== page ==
California, the state which single-handedly turned Elon Musk into the billionaire that he is today by forcing taxpayers to subsidize his unprofitable electric vehicle scam via "Zero Emission Vehicle" credits, is now considering a full ban of combustion-engine cars by as early as 2030. The potential ban was discussed by Mary Nichols of the California Air Resources Board, the same folks who decided to regulate cow farts last year, who told Bloomberg that Governor Jerry Brown has expressed interest in a ban.
Governor Jerry Brown has expressed an interest in barring the sale of vehicles powered by internal-combustion engines, Mary Nichols, chairman of the California Air Resources Board, said in an interview Friday at Bloomberg headquarters in New York. Brown, one of the most outspoken elected official in the U.S. about the need for policies to combat climate change, would be replicating similar moves by China, France and the U.K.
“I’ve gotten messages from the governor asking, ‘Why haven’t we done something already?’” Nichols said, referring to China’s planned phase-out of fossil-fuel vehicle sales. “The governor has certainly indicated an interest in why China can do this and not California.”
California has set a goal to cut carbon dioxide emissions by 80 percent from 1990 levels by 2050. Rising emissions from on-road transportation has undercut the state’s efforts to reduce pollution, a San Francisco-based non-profit said last month.
“To reach the ambitious levels of reduction in greenhouse gas emissions, we have to pretty much replace all combustion with some form of renewable energy by 2040 or 2050," Nichols said. “We’re looking at that as a method of moving this discussion forward.”
"There are people who believe, including who work for me, that you could stop all sales of new internal-combustion cars by 2030. Some people say 2035, some people say 2040,” she said. “It’s awfully hard to predict any of that with precision, but it doesn’t appear to be out of the question.”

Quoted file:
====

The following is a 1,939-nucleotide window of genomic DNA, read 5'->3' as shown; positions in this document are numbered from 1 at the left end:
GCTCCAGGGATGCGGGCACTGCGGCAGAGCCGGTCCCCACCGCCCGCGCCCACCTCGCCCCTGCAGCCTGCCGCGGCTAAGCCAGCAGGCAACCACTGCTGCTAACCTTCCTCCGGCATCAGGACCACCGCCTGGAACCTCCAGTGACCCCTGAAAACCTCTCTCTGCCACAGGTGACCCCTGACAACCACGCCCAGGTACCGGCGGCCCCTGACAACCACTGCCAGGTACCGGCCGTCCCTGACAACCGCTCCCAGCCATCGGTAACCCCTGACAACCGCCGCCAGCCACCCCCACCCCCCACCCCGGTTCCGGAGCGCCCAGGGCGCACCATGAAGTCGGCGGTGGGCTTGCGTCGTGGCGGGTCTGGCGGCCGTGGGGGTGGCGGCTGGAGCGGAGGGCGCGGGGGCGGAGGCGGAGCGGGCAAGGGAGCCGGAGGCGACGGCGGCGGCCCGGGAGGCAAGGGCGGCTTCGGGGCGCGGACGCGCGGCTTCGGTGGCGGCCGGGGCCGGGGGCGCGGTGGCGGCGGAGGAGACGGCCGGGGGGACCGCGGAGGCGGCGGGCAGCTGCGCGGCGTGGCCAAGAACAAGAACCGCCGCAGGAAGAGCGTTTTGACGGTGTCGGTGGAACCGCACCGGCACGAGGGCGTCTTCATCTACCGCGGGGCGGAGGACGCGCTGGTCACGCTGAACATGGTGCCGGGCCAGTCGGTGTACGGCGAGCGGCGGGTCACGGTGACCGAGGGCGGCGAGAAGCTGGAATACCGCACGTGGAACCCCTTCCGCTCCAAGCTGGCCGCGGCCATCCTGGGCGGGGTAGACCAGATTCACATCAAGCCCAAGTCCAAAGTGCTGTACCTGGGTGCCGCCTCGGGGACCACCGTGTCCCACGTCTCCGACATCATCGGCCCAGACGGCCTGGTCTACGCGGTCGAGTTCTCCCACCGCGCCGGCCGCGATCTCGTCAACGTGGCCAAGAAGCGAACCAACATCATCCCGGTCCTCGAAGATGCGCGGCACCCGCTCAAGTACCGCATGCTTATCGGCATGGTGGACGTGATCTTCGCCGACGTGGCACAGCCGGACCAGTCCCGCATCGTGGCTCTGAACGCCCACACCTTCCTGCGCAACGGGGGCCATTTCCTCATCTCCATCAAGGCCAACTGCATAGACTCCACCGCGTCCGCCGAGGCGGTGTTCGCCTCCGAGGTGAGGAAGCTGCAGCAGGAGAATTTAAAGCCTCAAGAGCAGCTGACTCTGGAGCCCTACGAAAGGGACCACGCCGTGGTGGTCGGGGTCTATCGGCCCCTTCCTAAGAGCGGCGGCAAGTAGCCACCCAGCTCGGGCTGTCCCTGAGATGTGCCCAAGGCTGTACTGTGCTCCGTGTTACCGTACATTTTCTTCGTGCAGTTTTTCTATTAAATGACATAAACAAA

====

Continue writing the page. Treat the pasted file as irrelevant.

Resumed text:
Of course, the irony that seems to be lost on Jerry Brown and Mary Nichols is that, according to Morgan Stanley, electric cars generate more CO2 than they save. As a stark reminder to our left-leaning political elites who created these companies with massive taxpayer funded subsidies in the United States, Morgan Stanley pointed out that while electric cars don't burn gasoline they do have to be charged using electricity generated by coal and other fossil fuels.
This is where Tesla, along with China’s Guoxuan High-Tech fall short.
“Whilst the electric vehicles and lithium batteries manufactured by these two companies do indeed help to reduce direct CO2 emissions from vehicles, electricity is needed to power them,” Morgan Stanley wrote. “And with their primary markets still largely weighted towards fossil-fuel power (72% in the U.S. and 75% in China) the CO2 emissions from this electricity generation are still material.”
In other words, “the carbon emissions generated by the electricity required for electric vehicles are greater than those saved by cutting out direct vehicle emissions.”
Morgan Stanley calculated that an investment of $1 million in Canadian Solar results in nearly 15,300 metric tons of carbon dioxide being saved every year. For Tesla, such an investment adds nearly one-third of a metric ton of CO2.
Meanwhile, despite Brown's desire for "Hope & Change," even the U.S. Energy Information Administration says that "renewables" will represent less than 20% of electricity generation in the U.S. by 2040.
Of course, the problem is that a California ban on combustion engine cars would effectively be the same as a full U.S. ban given the size of the California market.
Embracing such a policy would send shockwaves through the global car industry due to the heft of California’s auto market. More than 2 million new passenger vehicles were registered in the state last year, topping France, Italy or Spain. If a ban were implemented, automakers from General Motors Co. to Toyota Motor Corp. would be under new pressure to make electric vehicles the standard for personal transportation in the most populous U.S. state, casting fresh doubts on the future of gasoline- and diesel-powered autos elsewhere.
The end result of this effort to 'save the environment' will be more expensive vehicles, landfills full of lithium-ion batteries and more coal-fired generation plants...but, somehow we suspect those 'inconvenient facts' are lost on our politicians and enviros who seem determined to subsidize Elon's trip to Mars.